WORLD

France's virginity fracas

SUSAN MOHAMMAD June 16 2008
WORLD

France's virginity fracas

SUSAN MOHAMMAD June 16 2008

France's virginity fracas

WORLD

SUSAN MOHAMMAD

In France, a court

verdict to dissolve the marriage of a young Muslim couple after the bride lied about being a virgin has sparked a severe backlash from the media, government officials and feminist groups. Granted by a court in Lille in 2006, the annulment was made public last week after being published in a legal journal. It involved an unnamed engineer in his 30s and a nursing student in her 20s, with the groom wanting out of the marriage while the

wedding night party was still under way when he complained to guests that he couldn’t present them with a bloodied sheet as proof of his wife’s virginity (a tradition in some circles). He went to court the next day, arguing she deceived him regarding a vital part of the marriage, something to which she admitted, saying she had had sexual intercourse before the wedding.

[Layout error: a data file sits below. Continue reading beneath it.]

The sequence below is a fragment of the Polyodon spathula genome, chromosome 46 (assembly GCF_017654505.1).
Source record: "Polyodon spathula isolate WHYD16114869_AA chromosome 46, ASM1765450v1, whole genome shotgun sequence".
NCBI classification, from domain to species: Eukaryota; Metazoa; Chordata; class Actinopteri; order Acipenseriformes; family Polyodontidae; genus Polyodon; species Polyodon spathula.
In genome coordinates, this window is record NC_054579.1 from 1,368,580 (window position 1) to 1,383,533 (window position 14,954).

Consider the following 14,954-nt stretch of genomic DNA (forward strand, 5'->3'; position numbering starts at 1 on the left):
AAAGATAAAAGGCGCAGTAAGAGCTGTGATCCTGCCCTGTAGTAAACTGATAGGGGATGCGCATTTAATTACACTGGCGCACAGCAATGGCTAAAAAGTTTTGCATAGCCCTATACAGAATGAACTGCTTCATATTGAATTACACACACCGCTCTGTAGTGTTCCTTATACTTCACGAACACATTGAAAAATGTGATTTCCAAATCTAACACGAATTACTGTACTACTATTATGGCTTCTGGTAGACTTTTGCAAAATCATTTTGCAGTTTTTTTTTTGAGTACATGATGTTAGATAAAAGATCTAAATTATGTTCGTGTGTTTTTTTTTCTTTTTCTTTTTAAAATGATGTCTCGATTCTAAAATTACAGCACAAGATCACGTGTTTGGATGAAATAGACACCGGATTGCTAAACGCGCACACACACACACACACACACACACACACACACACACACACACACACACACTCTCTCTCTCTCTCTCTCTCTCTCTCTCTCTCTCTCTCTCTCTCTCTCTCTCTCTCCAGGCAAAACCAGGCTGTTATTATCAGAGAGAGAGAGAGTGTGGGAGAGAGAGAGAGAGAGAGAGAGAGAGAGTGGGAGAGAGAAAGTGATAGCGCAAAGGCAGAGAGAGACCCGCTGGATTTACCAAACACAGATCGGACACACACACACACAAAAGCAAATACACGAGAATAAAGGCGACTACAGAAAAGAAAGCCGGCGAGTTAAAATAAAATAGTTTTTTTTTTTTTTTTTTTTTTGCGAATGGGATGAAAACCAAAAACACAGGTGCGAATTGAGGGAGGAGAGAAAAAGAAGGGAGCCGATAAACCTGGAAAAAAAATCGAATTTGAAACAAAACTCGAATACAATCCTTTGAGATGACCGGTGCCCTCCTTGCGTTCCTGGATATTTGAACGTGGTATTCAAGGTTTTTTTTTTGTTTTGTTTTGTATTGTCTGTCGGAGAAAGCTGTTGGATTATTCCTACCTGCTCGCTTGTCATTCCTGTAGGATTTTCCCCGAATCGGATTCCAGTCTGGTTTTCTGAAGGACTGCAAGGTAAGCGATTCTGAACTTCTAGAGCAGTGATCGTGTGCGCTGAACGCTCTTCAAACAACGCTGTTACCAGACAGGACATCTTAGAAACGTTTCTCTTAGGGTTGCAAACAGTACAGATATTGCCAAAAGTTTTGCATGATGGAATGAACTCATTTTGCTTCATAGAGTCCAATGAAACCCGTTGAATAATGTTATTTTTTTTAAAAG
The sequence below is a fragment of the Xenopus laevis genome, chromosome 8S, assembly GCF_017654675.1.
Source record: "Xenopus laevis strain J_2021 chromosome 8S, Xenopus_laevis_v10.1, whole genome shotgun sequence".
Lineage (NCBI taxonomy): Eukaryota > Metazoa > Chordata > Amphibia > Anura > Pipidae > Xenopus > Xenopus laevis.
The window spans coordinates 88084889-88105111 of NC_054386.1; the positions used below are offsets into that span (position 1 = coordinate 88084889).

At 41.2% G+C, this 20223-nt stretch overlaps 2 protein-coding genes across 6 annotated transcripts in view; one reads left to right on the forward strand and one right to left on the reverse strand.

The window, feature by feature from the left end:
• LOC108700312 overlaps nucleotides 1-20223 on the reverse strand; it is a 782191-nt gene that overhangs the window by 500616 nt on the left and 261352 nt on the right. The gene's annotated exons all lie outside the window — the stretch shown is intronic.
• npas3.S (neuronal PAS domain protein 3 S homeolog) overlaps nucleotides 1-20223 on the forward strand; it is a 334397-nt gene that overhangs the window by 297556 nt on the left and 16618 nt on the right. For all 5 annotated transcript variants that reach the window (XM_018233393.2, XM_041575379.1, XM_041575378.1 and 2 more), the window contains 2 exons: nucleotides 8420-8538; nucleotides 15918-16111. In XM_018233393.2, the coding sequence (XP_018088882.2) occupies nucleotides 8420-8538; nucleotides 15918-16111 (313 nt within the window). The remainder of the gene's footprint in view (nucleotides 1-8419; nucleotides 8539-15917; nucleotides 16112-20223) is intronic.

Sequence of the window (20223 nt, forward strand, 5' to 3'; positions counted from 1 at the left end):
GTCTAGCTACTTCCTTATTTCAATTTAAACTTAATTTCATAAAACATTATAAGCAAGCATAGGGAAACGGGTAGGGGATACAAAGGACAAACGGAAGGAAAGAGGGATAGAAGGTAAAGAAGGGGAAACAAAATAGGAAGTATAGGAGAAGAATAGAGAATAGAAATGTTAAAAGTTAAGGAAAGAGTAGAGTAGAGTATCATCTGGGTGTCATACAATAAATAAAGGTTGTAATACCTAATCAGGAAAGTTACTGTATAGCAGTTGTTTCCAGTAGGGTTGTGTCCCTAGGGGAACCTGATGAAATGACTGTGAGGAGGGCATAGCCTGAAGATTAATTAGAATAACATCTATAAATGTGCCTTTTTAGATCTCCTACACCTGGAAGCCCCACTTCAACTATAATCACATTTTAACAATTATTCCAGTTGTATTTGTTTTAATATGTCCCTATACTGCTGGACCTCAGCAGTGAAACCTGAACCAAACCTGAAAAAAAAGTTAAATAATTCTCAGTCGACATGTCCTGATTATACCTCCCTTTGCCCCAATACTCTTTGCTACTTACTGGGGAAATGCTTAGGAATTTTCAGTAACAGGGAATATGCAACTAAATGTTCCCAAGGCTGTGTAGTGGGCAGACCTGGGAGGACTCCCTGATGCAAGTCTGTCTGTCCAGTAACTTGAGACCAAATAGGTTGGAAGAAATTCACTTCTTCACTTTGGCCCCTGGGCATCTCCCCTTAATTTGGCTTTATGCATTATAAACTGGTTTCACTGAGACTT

Patrick Devedjian, leader of the ruling Union for a Popular Movement, said using France’s civil code—which says a marriage can be annulled “if there was an error about the person, or about the essential qualities of the person”—for religious reasons was unacceptable. Justice Minister RachidaDati, herself a Muslim, initially defended the ruling but has since announced the government will appeal the decision. And Élisabeth Badinter, a prominent French feminist, said the annulment would send Muslim girls to hospitals to have their hymens restored.

That is clearly already happening—and not just in France. Dr. Robert Stubbs, a Toronto surgeon who has performed hymen-restoration surgery for two decades, does about 25 of these surgeries a year on mainly Middle Eastern (and not just Muslim) women, at a cost of about $3,000 each. His clients range from women who are “suicidal” after being raped to those wanting to ensure they pass the sheet test on their wedding night. M